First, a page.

Structuring 1031 Exchange with improvements
Adding necessary improvements into your 1031 exchange allows the investor to construct the “perfect” replacement property in order to acquire precisely what is desired. Improvements can be as simple as repairs to existing structures or as complex as ground-up new construction. The Improvement Exchange opens up many opportunities to the savvy investor, even the possibility of improvements to property already owned.
A 1031 exchange is a section of the Internal Revenue Code and a Treasury Regulation that allows the deferral of recaptured depreciation, federal, state and local capital gains taxes when property held for the proper intent is sold and replaced within 180 calendar days. Taxes can add up to 40 percent of the property sales price. The code applies to real, tangible and intangible personal property. Examples of real and personal property include any type of real property from land, single family residential rentals, condominiums, commercial, oil and gas royalties to fractional interests in commercial properties. Personal property ranges from gold and silver bullion, aircraft, livestock, vintage cars, heirloom musical instruments, artwork, numismatic coins and construction equipment to fishing permits, commercial landing and departure rights, patents, copyrights and sports contracts.
Improvement Exchange Requirements
Depending on the type of exchange you are in: Construction vs Delayed exchange, care must be taken to ensure that these repairs are use within the IRS rules.
- In a Construction exchange: Repairs can be made to the replacement property using the exchange proceeds, given the property is owned by an Exchange Accommodator Titleholder (EAT). An EAT is a single member limited liability company that enters into a Qualified Exchange Accommodation Agreement and other exchange agreements to pay the approved contractor invoices. Either before the 180th calendar day or by the 180th day post the old property closing, the improved property is conveyed to the taxpayer. A warranty deed is created, signed, notarized and recorded with the County Clerk of Court for real property.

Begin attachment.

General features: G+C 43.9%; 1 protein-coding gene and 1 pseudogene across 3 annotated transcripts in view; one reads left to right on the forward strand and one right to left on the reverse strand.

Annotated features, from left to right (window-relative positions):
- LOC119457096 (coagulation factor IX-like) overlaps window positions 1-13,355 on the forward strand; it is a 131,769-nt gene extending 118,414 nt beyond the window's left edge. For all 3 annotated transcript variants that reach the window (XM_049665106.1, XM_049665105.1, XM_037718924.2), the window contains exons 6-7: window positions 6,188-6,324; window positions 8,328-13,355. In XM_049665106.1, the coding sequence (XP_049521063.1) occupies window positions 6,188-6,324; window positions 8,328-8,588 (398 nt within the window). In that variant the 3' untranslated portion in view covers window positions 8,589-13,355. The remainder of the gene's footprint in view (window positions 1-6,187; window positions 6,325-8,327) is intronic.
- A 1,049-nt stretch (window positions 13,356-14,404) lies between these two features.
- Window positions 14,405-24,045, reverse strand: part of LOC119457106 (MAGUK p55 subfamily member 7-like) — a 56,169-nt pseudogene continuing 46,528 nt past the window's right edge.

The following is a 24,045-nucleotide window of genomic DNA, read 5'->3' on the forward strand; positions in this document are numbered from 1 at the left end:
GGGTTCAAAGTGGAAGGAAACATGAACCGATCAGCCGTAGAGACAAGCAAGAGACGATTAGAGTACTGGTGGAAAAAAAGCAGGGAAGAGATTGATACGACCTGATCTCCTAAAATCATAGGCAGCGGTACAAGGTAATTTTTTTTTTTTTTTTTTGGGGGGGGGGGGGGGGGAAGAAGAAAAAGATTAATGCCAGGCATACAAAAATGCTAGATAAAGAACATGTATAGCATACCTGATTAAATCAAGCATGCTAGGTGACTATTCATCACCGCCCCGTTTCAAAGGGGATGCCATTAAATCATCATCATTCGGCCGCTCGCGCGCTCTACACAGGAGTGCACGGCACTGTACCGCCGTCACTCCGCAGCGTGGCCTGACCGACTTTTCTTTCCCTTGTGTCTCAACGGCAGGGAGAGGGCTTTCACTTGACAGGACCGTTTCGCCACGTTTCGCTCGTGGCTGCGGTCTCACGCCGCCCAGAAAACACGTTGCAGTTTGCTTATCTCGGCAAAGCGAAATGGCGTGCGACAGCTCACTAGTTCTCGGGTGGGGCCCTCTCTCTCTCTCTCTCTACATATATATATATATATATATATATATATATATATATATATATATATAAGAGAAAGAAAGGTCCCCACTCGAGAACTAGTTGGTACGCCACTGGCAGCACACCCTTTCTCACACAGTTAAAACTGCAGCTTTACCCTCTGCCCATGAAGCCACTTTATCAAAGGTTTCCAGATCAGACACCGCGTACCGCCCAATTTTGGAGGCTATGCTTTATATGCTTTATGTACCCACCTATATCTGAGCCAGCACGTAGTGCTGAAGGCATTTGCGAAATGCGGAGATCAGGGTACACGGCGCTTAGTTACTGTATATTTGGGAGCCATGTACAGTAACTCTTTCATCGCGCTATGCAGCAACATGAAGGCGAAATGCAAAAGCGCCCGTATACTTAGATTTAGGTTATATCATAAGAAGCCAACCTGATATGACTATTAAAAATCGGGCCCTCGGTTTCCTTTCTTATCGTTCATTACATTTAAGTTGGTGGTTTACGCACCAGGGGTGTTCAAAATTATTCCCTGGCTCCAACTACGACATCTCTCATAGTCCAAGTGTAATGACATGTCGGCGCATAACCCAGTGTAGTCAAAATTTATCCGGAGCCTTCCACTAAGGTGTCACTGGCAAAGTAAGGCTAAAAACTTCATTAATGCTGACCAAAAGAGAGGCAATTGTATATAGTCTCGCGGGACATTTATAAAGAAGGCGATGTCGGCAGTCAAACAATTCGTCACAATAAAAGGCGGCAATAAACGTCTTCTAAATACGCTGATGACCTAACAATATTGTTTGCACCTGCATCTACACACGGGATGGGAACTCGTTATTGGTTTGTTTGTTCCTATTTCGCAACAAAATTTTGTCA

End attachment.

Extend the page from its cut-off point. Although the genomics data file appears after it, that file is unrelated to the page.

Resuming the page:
- In a Delayed exchange: Improvements must be made before the closing. At the replacement property closing, the contractors are paid for work completed as itemized expenses on the settlement statement and not for future services. Most Sellers will not allow this and most Buyers don’t want to commit to improvements before they own the property. But it can be done with some careful planning.
As implied, exchange proceeds cannot be used to pay for repairs after the closing unless the closing is set up as a Construction exchange. Given real property is sold, then real property must be the replacement property and not materials and labor. Appliances not firmly affixed to the property is considered personal assets and does not meet the IRS requirement.
The following example illustrates how a Construction exchange would be a viable option.
The Exchangor owns a 10-unit apartment building valued at $2 million, with $500,000 in debt on the property and $1.5 million in equity. The Exchangor wants to acquire a medical office building downtown. The type of building the Exchangor wants is currently not available for sale. Fortunately, there is a property for sale in the desired area that has a small vacant retail building on it that can be improved and expanded for office medical suites. The property is available for $1.5 million and the Exchangor estimates the improvements will cost $500,000. The Exchangor will finance the improvements with a $500,000 construction loan. The Exchangor estimates the improvements to take 5 months and that the value of the improved medical building, when appraised, will be at least $2 million. In this example, the improvement exchange works. The exchange is completed within 180 days and there is an exchange of like-kind property. The value of the improved replacement property (value, debt and equity) are the same as or greater than the relinquished property.
1031 Exchange requirements must be applied in the Improvement Exchange. This requirement means that all improvements must be constructed within the 180-day time period. With this time constraint, satisfying the “like-kind” requirement may be challenging. When the Exchangor gives up real property, he needs to receive real property in return. If at the 180-day deadline the Exchangor were to receive only unimproved land with labor and materials to be used in the future, the exchange would not be totally tax-deferred. The labor (services) and materials (personal property) are not like-kind to real property. While escrow holdbacks or pre-payment of labor and materials are natural paths in getting improvements done, they do not qualify for tax deferral. The escrow holdbacks and pre-payment of labor and materials are treated as “boot” and are subject to taxation.
The exchange value requirement must also be met in the improvement exchange. When the improvements to the replacement property are completed, the replacement property needs to have the same or greater value than the relinquished property.
What is to prevent the taxpayer from having a contractor paid at closing for work to be done? Hopefully, the QI will let the taxpayer know that should their tax return be audited the IRS will quickly determine the incorrect use of the exchange funds. A penalty may be due, not to mention the tax and interest on the tax to be paid in addition to the time and effort involved with the audit, is not worth it.
Wai-Yew Lam, President
TREC Certified Instructor
Adelphi Retirement Management,LLC.